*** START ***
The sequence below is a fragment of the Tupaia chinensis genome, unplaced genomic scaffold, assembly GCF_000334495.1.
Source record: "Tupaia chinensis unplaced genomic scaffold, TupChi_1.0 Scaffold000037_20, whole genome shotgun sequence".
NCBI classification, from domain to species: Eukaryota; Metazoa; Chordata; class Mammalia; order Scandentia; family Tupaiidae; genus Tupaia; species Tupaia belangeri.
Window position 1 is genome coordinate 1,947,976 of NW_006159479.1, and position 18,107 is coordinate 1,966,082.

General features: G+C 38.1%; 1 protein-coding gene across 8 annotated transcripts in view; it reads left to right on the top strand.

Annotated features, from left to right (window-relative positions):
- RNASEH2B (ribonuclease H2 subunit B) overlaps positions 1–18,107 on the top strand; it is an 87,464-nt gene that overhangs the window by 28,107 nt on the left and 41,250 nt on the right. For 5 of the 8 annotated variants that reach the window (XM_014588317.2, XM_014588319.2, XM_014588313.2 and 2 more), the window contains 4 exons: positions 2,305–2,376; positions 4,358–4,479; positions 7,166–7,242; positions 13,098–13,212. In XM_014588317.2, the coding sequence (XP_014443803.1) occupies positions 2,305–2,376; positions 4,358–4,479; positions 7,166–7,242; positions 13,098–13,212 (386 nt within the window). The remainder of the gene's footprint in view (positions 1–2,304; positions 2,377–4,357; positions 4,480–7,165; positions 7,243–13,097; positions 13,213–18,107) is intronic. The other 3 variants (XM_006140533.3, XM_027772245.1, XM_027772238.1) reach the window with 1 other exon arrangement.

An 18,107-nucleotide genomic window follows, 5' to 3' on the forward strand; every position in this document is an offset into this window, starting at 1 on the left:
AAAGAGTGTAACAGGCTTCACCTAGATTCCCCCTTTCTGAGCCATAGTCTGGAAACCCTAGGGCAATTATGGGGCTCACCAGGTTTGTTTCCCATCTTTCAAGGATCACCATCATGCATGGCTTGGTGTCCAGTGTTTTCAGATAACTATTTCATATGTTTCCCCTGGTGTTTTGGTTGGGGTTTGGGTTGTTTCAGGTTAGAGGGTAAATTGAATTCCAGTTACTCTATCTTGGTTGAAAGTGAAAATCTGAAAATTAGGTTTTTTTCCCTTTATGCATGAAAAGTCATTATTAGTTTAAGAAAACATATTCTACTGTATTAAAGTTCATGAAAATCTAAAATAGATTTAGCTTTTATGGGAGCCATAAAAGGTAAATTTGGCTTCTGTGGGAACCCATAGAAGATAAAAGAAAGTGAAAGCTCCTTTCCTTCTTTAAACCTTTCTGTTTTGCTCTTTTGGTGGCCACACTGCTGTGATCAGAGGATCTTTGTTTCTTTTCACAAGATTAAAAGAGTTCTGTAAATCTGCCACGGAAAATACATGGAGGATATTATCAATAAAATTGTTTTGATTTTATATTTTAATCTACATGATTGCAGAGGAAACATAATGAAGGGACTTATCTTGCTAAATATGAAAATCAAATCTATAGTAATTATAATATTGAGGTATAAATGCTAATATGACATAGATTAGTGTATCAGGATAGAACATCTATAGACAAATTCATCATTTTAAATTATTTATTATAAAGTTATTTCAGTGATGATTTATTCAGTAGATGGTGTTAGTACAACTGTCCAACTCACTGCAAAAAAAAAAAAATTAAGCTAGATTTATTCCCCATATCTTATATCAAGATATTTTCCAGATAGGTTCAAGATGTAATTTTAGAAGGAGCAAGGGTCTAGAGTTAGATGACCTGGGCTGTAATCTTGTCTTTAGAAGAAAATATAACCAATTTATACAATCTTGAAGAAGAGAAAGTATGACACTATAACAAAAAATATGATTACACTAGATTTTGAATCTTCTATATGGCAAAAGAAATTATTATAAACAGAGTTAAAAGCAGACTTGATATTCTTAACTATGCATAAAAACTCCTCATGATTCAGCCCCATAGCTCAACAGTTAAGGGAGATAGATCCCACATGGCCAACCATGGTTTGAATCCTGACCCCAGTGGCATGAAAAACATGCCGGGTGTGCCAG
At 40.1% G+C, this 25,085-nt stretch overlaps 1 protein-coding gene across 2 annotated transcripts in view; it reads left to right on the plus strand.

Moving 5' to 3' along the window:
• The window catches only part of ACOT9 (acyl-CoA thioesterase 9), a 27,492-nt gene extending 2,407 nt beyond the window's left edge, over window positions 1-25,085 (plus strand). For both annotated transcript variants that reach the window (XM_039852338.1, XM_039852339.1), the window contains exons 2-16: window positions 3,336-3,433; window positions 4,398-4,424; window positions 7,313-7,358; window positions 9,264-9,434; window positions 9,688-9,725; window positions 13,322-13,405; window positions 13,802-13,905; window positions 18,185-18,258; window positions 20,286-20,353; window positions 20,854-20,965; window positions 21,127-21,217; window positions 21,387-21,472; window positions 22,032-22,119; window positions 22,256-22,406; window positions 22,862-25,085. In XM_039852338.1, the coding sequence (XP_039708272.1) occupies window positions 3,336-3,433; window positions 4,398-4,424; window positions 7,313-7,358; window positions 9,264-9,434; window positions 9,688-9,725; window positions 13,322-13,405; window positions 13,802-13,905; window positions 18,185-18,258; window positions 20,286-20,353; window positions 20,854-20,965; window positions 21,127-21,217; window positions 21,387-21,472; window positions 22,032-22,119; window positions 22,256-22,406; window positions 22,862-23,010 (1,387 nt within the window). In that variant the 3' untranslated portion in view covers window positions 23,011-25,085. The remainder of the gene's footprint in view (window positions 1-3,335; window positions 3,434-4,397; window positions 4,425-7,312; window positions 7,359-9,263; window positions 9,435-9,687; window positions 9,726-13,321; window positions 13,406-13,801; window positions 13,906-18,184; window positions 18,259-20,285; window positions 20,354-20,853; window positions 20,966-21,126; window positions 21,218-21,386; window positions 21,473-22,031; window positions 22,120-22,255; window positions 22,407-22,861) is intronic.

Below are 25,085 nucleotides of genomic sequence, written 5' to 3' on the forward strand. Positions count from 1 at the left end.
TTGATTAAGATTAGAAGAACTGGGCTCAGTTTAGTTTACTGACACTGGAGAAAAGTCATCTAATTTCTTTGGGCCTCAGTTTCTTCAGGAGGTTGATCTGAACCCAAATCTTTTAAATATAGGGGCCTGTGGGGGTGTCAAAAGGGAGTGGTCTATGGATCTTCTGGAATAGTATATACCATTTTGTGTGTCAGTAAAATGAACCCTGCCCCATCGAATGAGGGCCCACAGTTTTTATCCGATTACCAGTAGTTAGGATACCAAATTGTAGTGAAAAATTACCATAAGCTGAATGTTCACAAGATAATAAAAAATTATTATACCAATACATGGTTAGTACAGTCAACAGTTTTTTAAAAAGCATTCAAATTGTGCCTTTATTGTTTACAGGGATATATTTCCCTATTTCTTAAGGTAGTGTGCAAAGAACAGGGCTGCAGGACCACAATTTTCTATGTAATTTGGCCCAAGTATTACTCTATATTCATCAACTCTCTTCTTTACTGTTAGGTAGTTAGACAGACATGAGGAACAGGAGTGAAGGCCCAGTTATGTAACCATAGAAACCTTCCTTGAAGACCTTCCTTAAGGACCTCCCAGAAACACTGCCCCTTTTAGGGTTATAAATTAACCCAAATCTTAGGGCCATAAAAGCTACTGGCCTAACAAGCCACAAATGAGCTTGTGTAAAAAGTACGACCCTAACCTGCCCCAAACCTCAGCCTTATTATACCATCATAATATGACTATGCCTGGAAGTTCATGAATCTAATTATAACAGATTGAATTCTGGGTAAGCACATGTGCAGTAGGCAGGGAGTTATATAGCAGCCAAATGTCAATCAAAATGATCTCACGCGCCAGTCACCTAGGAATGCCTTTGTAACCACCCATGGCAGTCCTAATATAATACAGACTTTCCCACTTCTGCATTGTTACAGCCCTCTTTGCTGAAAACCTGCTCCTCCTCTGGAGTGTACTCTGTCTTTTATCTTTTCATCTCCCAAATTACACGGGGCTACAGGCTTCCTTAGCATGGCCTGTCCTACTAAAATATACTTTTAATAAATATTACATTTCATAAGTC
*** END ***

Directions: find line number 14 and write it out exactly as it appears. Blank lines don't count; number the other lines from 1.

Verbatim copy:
TTGATTAAGATTAGAAGAACTGGGCTCAGTTTAGTTTACTGACACTGGAGAAAAGTCATCTAATTTCTTTGGGCCTCAGTTTCTTCAGGAGGTTGATCTGAACCCAAATCTTTTAAATATAGGGGCCTGTGGGGGTGTCAAAAGGGAGTGGTCTATGGATCTTCTGGAATAGTATATACCATTTTGTGTGTCAGTAAAATGAACCCTGCCCCATCGAATGAGGGCCCACAGTTTTTATCCGATTACCAGTAGTTAGGATACCAAATTGTAGTGAAAAATTACCATAAGCTGAATGTTCACAAGATAATAAAAAATTATTATACCAATACATGGTTAGTACAGTCAACAGTTTTTTAAAAAGCATTCAAATTGTGCCTTTATTGTTTACAGGGATATATTTCCCTATTTCTTAAGGTAGTGTGCAAAGAACAGGGCTGCAGGACCACAATTTTCTATGTAATTTGGCCCAAGTATTACTCTATATTCATCAACTCTCTTCTTTACTGTTAGGTAGTTAGACAGACATGAGGAACAGGAGTGAAGGCCCAGTTATGTAACCATAGAAACCTTCCTTGAAGACCTTCCTTAAGGACCTCCCAGAAACACTGCCCCTTTTAGGGTTATAAATTAACCCAAATCTTAGGGCCATAAAAGCTACTGGCCTAACAAGCCACAAATGAGCTTGTGTAAAAAGTACGACCCTAACCTGCCCCAAACCTCAGCCTTATTATACCATCATAATATGACTATGCCTGGAAGTTCATGAATCTAATTATAACAGATTGAATTCTGGGTAAGCACATGTGCAGTAGGCAGGGAGTTATATAGCAGCCAAATGTCAATCAAAATGATCTCACGCGCCAGTCACCTAGGAATGCCTTTGTAACCACCCATGGCAGTCCTAATATAATACAGACTTTCCCACTTCTGCATTGTTACAGCCCTCTTTGCTGAAAACCTGCTCCTCCTCTGGAGTGTACTCTGTCTTTTATCTTTTCATCTCCCAAATTACACGGGGCTACAGGCTTCCTTAGCATGGCCTGTCCTACTAAAATATACTTTTAATAAATATTACATTTCATAAGTC